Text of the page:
The Dublin-headquartered group yesterday confirmed its preliminary approach, without disclosing the details, but said there was no certainty that it would make a firm offer.
However, Spirit — which is also being courted by rival UK pub and brewing business, Greene King — stated that it had reviewed the C&C proposal and rejected it. The move sent C&C’s share price plummeting by nearly 12%.
According to reports, Greene King has offered Spirit a cash and share deal valued at 109.5p per share/£723m, with C&C offering 115p per share; but it is thought the proposed Irish bid is actually more in line with the Greene King offer.
Yesterday’s developments seemingly put Greene King in pole position to land Spirit, and create what would be the largest managed pub group in Britain, but under UK takeover rules, C&C still has until close of business on November 20 to make a firm offer for the business.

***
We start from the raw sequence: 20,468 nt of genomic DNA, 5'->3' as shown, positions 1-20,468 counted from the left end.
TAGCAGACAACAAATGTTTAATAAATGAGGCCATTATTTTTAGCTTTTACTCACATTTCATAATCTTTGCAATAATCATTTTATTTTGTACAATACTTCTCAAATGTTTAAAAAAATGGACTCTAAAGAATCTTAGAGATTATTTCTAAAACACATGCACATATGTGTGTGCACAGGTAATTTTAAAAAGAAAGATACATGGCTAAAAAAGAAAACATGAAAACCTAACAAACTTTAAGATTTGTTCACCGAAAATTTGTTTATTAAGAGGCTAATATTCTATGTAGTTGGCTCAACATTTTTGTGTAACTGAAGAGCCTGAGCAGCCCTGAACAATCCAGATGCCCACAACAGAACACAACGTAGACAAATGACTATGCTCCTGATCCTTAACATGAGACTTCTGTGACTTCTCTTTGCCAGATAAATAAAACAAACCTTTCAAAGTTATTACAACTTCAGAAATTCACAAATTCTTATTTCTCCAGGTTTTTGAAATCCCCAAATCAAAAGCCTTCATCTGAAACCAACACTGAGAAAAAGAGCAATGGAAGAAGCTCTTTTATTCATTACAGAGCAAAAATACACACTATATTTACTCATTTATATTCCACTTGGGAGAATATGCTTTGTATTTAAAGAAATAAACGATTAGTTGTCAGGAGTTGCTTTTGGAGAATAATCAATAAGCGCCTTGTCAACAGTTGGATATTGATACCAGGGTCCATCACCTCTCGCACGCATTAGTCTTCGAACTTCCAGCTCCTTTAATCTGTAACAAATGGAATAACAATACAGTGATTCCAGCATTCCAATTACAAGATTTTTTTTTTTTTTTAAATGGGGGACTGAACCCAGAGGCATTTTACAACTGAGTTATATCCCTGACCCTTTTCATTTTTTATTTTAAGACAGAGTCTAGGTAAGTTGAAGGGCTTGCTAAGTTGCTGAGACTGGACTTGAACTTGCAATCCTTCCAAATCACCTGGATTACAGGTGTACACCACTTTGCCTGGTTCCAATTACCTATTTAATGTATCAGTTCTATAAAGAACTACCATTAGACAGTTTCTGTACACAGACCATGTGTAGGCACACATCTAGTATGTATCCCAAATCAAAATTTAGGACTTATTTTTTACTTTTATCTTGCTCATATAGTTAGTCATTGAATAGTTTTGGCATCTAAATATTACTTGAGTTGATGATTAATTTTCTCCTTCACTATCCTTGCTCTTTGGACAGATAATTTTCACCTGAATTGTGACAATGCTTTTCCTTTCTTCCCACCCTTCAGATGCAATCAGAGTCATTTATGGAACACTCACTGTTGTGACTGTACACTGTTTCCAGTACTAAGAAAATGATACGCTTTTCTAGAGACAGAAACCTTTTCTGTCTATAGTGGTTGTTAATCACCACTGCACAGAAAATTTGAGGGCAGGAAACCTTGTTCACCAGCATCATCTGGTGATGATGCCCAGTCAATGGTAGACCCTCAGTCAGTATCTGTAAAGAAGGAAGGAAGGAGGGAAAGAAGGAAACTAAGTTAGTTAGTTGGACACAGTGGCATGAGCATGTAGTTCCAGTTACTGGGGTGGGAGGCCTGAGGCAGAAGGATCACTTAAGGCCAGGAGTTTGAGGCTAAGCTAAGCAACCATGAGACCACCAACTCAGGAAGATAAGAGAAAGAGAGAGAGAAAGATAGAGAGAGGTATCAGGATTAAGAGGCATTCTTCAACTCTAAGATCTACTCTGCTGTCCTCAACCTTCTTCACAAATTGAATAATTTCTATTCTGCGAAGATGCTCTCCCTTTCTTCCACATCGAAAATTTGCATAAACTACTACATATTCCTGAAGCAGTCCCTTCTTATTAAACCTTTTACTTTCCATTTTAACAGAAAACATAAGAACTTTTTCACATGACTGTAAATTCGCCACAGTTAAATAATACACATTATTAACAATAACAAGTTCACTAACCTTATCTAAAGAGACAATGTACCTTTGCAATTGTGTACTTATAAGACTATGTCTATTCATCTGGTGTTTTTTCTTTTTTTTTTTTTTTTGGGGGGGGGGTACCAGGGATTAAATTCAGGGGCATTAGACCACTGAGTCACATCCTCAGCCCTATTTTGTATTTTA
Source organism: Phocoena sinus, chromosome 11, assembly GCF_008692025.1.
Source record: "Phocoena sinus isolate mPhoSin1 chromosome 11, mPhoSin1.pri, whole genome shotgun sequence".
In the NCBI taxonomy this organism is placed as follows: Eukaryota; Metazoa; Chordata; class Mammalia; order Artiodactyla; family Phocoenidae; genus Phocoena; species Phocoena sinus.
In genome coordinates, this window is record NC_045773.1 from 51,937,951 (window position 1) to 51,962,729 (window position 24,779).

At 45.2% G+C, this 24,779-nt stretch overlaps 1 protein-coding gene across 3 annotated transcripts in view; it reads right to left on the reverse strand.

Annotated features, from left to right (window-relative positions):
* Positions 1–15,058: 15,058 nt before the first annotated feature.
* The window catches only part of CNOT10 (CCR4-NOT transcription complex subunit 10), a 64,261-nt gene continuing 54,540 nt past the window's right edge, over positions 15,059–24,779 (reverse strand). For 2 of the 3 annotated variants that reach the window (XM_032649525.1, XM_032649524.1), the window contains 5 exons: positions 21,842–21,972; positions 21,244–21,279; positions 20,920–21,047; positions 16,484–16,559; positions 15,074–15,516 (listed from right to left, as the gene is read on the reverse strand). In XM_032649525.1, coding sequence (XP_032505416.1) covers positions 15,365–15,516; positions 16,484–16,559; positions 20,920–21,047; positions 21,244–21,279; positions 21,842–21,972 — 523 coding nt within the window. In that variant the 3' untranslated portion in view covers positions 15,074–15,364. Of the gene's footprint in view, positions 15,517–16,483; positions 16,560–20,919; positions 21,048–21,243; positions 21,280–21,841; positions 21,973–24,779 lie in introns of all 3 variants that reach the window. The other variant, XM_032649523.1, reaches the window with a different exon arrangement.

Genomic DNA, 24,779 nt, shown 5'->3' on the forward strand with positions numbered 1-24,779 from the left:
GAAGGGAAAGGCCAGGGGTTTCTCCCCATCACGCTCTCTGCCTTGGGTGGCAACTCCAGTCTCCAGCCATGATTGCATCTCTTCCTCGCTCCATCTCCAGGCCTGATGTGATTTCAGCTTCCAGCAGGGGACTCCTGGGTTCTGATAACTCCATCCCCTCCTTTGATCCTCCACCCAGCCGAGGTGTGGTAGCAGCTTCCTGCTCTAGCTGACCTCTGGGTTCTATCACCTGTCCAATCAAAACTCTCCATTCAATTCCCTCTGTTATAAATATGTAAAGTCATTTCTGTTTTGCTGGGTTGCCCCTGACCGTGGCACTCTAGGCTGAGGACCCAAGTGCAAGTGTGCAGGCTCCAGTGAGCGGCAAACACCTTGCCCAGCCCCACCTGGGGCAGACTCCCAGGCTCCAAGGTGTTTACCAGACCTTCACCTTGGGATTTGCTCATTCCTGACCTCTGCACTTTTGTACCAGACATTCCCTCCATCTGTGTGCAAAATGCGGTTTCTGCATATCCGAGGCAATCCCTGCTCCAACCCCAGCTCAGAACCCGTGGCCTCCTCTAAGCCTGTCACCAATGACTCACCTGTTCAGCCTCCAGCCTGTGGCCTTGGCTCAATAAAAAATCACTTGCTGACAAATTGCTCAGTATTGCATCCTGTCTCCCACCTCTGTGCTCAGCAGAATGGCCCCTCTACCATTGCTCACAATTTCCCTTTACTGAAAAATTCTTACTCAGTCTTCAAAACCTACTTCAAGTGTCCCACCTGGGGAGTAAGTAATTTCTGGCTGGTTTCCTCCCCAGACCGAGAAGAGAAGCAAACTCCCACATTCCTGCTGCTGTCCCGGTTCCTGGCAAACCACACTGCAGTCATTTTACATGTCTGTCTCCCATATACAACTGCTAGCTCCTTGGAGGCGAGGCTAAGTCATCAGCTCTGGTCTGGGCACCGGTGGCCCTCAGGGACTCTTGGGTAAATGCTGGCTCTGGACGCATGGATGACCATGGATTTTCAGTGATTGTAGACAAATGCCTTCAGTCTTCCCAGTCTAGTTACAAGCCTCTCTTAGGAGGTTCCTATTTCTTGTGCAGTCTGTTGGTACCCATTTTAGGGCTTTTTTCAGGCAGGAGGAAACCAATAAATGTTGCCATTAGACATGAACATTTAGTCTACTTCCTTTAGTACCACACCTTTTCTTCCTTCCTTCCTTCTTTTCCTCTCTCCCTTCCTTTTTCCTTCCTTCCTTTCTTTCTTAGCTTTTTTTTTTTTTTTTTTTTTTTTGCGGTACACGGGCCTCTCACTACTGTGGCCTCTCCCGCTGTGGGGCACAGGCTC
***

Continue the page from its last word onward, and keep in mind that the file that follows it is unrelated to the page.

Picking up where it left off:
According to reports in the British press, Spirit’s board has questioned what synergies could be sought through a deal with C&C, which currently owns no pubs. Burton-upon-Trent-based Spirit — which demerged from Punch Taverns three years ago — owns around 1,200 pubs dotted across Britain. Some of these were previously owned by Scottish & Newcastle prior to its carveßup and the taking over of its UK assets by Heineken in 2008. C&C’s current management would have some prior knowledge of such assets, having previously worked for S&N.